Saturday, March 18, 2006

Lovecraft on Quantum Physics

"She had told Hathorne of lines and curves that could be made to point out directions leading through the walls of space beyond and had implied that such lines and curves were frequently used at certain midnight meetings in the dark valley of the white stone beyond Meadow Hill and on the unpeopled island in the river." The Dreams of the Witch House.

Of course, Lovecraft is alluding to Riemannian (as opposed to Euclidean) geometry and playfully merges it with pentacles and witches drawings of qaabalist sketches. Hathorne is clearly an allusion not just to the real judge, but to Nathaniel Hawthorne and his witch & "black man"* tales.

This is parody, but as I read this passage, it excited me to realize how often Lovecraft was prescient. Years afterward, Feynman would come up with eerie glyphs to illustrate quantum interactions.

Richard Feynman was a 20th century physicist who developed a "thought diagram" still used today to calculate rates for electromagnetic and weak particle processes. The diagrams provide a convenient shorthand for the calculations. They are a code physicists use to talk to one another about their calculations.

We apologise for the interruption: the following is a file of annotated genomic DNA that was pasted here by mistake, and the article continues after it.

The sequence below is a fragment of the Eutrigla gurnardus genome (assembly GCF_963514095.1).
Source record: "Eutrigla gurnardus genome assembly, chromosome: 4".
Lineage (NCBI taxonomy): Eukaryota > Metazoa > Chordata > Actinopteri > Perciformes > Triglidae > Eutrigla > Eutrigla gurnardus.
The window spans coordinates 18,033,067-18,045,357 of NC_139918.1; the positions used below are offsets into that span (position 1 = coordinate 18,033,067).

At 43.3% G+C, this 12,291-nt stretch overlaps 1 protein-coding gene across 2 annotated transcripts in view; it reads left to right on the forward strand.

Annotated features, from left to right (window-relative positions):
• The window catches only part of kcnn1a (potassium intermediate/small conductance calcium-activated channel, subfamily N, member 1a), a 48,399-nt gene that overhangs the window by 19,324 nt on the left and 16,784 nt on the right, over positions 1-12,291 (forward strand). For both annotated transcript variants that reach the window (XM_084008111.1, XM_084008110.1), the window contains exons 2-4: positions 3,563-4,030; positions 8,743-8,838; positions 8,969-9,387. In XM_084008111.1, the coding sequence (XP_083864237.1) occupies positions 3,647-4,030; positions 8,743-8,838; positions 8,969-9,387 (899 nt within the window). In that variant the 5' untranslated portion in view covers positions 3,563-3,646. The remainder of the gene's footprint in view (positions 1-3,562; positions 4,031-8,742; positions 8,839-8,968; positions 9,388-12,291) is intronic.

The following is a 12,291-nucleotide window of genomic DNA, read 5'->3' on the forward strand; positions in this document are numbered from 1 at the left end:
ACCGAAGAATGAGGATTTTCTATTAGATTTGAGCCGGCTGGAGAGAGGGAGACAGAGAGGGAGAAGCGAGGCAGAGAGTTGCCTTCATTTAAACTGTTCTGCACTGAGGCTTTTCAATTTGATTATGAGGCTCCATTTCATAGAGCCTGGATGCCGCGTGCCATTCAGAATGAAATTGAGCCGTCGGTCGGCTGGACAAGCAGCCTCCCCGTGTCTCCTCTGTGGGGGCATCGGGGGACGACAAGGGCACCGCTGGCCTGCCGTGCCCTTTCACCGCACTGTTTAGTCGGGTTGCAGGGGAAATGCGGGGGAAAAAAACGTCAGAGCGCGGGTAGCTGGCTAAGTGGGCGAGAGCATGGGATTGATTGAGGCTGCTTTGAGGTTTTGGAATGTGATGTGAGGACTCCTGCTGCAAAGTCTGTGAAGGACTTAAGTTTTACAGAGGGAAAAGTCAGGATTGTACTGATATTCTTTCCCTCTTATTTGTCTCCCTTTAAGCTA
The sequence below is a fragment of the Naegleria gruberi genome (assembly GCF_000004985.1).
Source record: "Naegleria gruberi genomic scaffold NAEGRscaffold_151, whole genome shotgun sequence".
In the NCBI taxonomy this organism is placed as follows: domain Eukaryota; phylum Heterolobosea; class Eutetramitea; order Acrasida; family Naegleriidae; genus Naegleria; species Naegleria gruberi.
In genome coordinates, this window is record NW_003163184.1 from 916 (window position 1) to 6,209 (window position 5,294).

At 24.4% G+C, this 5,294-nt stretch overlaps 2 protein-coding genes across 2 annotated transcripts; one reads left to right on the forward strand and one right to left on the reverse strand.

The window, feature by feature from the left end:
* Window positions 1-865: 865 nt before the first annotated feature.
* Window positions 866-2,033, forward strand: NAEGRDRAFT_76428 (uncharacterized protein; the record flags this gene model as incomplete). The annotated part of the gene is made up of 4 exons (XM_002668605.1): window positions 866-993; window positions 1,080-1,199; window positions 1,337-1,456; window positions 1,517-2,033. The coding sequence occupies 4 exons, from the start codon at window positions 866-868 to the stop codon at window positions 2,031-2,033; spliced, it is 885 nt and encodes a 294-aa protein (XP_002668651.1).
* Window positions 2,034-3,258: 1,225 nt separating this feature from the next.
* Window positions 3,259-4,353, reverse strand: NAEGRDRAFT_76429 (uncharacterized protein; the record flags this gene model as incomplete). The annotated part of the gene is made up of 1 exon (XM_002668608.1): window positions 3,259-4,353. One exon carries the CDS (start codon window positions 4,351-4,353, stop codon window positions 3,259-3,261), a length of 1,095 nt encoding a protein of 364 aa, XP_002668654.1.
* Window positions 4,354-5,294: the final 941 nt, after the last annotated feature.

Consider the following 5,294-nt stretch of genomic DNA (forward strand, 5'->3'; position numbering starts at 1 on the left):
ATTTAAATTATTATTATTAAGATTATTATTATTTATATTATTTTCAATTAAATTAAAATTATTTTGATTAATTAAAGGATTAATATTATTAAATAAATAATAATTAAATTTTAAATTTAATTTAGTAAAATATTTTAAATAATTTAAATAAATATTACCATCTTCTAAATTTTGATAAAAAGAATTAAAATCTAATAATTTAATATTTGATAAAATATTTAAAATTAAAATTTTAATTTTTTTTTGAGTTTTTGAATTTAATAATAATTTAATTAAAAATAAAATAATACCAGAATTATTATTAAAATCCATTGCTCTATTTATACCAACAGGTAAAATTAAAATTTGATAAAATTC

In Feynman diagrams Left-to-right in the diagram represents time; a process begins on the left and ends on the right. Every line in the diagram represents a particle; the three types of particles in the simplest theory (QED) are:

straight line, arrow to the right - electron
straight line, arrow to the left - positron
wavy line - photon
Up and down indicates motion
Any point where three lines meet represents an electromagnetic interactio

The most interesting is when an electron and a positron meet and annihilate (disappear), producing a photon.

* A "black man" is an image of the devil, i.e. Satan, and has nothing to do with race. Despite Lovecraft's elitist racism, this usage is consistent with seventeenth century understanding of witchcraft and is often used in Cotton Mather and transcripts of the Salem Vuillage trials.

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